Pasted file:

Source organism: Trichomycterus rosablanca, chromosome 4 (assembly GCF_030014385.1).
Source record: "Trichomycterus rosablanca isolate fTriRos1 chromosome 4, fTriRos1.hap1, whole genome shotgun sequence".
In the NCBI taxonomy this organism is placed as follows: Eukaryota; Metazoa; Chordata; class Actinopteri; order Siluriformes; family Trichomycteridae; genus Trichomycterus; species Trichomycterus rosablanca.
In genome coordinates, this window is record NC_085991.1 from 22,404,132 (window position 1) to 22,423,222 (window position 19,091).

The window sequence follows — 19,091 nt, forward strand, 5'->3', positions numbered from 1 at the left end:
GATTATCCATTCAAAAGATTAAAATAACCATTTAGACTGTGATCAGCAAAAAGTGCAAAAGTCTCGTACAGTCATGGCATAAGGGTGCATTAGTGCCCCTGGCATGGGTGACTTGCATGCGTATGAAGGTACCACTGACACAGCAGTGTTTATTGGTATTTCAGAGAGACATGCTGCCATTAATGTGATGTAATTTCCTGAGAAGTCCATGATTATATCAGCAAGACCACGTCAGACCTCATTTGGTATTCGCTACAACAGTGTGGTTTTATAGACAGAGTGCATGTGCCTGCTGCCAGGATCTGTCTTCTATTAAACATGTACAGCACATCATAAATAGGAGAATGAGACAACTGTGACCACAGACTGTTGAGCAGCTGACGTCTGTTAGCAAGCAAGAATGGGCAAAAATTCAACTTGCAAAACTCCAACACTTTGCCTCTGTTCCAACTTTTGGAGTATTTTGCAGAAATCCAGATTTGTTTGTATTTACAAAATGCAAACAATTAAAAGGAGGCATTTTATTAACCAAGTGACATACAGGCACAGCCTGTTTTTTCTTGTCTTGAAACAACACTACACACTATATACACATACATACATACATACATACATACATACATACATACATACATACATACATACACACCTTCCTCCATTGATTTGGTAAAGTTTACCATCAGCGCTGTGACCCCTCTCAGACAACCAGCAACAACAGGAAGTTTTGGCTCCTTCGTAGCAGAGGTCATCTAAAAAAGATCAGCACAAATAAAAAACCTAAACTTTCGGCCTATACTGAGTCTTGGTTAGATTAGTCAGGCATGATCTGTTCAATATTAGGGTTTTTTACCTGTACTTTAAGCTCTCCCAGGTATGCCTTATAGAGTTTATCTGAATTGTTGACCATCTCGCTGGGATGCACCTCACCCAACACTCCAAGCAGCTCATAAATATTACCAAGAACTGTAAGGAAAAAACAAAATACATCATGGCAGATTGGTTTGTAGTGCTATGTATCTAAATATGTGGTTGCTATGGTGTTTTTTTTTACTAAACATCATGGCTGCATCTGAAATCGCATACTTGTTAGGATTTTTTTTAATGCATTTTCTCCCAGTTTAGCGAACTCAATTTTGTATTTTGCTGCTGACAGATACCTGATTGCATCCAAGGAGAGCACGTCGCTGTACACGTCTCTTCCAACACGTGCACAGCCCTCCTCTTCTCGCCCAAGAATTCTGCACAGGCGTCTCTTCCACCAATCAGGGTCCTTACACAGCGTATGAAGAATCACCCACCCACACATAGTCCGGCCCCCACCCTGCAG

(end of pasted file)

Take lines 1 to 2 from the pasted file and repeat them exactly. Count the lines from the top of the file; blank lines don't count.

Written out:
Source organism: Trichomycterus rosablanca, chromosome 4 (assembly GCF_030014385.1).
Source record: "Trichomycterus rosablanca isolate fTriRos1 chromosome 4, fTriRos1.hap1, whole genome shotgun sequence".